A 69-year old Tokyo man died two weeks ago because of a huge glitch in the Japanese ambulatory system. Somebody was just telling me about this recently. In Japan, if you call an ambulance, they then in turn have to call around to neighboring hospitals to see if the doctors in the emergency room have time to see another patient. As it goes, emergency rooms are often pretty busy and a lot of them say no. On this particular night, 14 hospitals said they were too busy and refused to take the ambulance in. The guy died 90 minutes after he was hit by a motorcycle. Most of those 90 minutes were spent in the ambulance, even though paramedics were at his side within minutes. He had severe head and back injuries and lost too much blood.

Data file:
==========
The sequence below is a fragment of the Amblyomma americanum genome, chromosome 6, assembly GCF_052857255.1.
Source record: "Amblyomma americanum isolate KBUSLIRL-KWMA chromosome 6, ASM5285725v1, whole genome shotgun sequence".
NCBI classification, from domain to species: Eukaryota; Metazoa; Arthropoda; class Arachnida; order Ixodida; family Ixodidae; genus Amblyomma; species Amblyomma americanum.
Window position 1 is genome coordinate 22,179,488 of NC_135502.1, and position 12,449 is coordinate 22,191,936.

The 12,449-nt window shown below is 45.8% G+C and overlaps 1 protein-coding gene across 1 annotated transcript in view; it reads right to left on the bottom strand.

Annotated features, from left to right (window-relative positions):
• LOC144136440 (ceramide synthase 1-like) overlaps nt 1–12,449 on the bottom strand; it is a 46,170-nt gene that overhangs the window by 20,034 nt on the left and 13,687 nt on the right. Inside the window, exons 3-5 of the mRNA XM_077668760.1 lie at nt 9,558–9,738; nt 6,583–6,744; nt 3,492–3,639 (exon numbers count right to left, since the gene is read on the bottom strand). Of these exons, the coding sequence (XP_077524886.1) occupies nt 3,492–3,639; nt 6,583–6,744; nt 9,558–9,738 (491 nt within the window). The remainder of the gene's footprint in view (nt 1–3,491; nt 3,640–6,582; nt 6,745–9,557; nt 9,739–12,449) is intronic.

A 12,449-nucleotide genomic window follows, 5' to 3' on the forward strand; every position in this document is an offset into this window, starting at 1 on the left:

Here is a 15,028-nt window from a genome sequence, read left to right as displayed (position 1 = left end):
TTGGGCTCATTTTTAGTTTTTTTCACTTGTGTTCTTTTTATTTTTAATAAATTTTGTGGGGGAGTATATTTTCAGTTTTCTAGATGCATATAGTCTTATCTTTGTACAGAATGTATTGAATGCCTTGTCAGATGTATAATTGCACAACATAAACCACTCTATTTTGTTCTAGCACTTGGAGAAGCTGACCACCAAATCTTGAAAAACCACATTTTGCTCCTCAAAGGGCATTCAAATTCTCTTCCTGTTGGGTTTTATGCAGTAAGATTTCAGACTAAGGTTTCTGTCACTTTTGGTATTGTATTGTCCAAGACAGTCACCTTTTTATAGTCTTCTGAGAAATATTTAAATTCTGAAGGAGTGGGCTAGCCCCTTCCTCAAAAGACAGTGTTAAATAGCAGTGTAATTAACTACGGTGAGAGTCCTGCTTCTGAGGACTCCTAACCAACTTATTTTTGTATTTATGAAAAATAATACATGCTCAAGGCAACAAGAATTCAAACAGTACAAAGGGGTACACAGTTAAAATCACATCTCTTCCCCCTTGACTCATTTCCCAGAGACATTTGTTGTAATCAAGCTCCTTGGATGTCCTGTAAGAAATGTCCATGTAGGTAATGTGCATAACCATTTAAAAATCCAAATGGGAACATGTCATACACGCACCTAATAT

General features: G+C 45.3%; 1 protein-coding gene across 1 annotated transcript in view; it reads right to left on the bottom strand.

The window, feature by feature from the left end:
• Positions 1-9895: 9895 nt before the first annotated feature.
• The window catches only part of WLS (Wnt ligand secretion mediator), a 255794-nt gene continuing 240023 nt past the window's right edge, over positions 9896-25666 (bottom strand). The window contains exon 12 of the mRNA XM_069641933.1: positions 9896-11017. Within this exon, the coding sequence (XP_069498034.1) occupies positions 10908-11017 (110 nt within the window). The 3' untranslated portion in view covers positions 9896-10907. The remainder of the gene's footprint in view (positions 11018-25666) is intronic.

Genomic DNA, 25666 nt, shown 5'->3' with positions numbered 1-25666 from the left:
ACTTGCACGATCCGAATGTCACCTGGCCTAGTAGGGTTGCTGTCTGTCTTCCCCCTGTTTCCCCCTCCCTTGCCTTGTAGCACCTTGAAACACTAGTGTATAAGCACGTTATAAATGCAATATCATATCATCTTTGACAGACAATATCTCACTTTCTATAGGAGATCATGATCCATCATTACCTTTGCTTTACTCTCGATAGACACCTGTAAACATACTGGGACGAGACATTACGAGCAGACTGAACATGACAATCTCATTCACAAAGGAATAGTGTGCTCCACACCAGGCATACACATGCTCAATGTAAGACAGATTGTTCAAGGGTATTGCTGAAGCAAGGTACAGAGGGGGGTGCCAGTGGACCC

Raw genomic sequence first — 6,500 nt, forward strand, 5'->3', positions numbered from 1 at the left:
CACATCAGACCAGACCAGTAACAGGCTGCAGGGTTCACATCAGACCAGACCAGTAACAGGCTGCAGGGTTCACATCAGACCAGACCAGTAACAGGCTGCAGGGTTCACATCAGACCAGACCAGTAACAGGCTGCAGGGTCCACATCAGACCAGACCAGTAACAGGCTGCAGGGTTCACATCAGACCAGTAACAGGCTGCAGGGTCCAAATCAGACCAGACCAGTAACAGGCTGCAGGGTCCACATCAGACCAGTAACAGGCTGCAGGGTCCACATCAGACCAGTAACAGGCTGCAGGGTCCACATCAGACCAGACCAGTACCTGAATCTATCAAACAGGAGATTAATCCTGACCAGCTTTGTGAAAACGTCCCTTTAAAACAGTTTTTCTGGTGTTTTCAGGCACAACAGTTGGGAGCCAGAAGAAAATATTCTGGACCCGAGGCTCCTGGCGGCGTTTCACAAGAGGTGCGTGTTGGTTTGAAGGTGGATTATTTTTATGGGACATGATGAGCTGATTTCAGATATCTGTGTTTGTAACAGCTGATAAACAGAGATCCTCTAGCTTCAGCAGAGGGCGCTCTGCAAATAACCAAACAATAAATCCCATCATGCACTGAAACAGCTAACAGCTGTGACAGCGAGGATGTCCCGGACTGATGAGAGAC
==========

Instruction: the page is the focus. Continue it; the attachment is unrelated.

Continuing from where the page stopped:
More than 14,000 emergency patients were rejected from hospitals three or more times in 2007. The record is a woman in her 70s who was having trouble breathing. She was denied entry by 49 hospitals. WTF?? One pregnant woman died in 2006 from a brain hemorrhage during childbirth because she was rejected by 19 hospitals.
Note to self: If ever in an emergency situation in Japan, don’t call an ambulance. Call a cab instead, because if you show up at the door instead of succumbing to the courtesy system of the ambulances, they’ll have to see you.